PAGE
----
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 If you don’t wear the same shoes, you can’t work with us

Whats in the news?

Lindsay Lohan has publicly threatened (over Instagram) to ‘fire’ two members of staff over mismatched footwear.

The Hollywood star opened ‘Lohan Beach House’, a VIP club, in Greece last month and on Saturday she took to the Lohan Rhodes Beach House Instagram account to comment on a photo of two waitresses to say ‘wear the same shoes please’ with the threat ‘or you’re fired’. One waitress wore a pair of white platform sandals whereas the other wore a pair of nude sandals.

What does the news mean?

This is an example of how the world is changing when it comes to communication and how it is still important to think about the impact of what you may write on social media as an employer or an employee. There are a few legal questions which come to mind: a) is it appropriate to threaten dismissal so publicly and does it “count” if it is over social media? b) can you dismiss someone for failing to adhere to dress code and c) what employment laws would apply if the waitresses live and are domiciled in Greece?

What do we think of the news?

Dismissal via an offhand comment on social media could be enough to be taken as a dismissal. The additional risk of social media is what effect these comments may have on the workers – this could bring the employee’s reputation into disrepute and affect their popularity/likelihood of getting work moving forward. In England and Wales (we can’t report on Greece we’re afraid – although there may be an argument that the correct laws would be local Greek laws depending on the circumstances) an employer who dismisses an employee without, for example, carrying out reasonable investigations or following a fair procedure could risk a claim. As to the question of whether the failure to wear matching shoes would amount to misconduct warranting dismissal, perhaps it depends on the shoes.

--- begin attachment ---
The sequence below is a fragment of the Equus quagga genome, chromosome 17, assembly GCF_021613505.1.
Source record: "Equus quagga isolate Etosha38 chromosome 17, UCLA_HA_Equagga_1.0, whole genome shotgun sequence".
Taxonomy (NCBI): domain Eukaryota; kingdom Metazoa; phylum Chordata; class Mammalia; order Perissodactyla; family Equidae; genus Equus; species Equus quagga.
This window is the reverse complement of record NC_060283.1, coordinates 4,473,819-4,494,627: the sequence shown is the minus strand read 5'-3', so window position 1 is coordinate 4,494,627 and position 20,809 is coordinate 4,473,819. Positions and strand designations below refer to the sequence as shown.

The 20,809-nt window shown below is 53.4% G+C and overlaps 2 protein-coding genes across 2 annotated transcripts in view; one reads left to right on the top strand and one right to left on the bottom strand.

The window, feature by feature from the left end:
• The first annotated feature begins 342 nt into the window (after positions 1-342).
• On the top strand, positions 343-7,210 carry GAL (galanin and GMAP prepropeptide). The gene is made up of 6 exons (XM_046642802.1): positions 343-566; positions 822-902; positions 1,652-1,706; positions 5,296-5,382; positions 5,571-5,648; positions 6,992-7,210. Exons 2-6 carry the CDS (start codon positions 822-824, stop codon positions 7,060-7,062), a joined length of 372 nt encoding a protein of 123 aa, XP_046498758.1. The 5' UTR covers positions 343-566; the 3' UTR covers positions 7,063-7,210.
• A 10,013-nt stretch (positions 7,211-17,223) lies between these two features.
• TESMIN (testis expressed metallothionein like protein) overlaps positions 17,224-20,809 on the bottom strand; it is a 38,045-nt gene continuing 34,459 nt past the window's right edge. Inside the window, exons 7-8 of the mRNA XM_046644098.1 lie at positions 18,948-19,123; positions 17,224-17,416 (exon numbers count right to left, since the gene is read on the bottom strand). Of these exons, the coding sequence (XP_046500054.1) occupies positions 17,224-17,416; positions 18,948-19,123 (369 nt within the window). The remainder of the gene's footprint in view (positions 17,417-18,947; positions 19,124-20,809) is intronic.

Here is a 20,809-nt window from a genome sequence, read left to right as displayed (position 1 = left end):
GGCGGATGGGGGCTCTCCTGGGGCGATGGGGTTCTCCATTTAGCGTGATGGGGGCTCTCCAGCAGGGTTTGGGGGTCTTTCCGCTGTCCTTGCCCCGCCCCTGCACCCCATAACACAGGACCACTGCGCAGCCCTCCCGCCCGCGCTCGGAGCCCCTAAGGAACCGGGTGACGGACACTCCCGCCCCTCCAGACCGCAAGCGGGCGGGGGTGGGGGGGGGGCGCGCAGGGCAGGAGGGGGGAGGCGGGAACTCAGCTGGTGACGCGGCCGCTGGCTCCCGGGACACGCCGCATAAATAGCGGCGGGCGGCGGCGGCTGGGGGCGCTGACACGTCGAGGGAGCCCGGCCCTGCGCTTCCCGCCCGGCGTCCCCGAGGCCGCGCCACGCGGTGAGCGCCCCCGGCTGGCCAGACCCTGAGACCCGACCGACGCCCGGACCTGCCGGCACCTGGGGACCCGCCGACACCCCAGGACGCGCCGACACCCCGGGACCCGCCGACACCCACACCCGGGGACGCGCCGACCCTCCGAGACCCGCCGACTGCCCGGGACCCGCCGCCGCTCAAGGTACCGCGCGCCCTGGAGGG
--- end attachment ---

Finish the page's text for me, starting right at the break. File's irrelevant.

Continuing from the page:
Adopting a dress code in the workplace is commonplace and will be permitted so long as any requirements imposed by an employer are not discriminatory. Often a policy is in place so that workers have a standardised appearance. Alternatively, it may be that there are health and safety hazards which need to be addressed. It is arguable therefore that there is nothing wrong with Lohan’s requirement for uniform attire across her staff/workforce because of the brand she is trying to build.

If you would like to talk through any concerns you may have in relation to your specific workplace policies or on how to dismiss employees fairly you can contact Associate, Siobhan Howard-Palmer on T: 0161 358 0537 or E: siobhanhoward-palmer@hrclaw.co.uk.

This contains a general overview of information only. It does not constitute, and should not be relied upon, as legal advice. You should consult a suitably qualified lawyer on any specific legal problem or matter.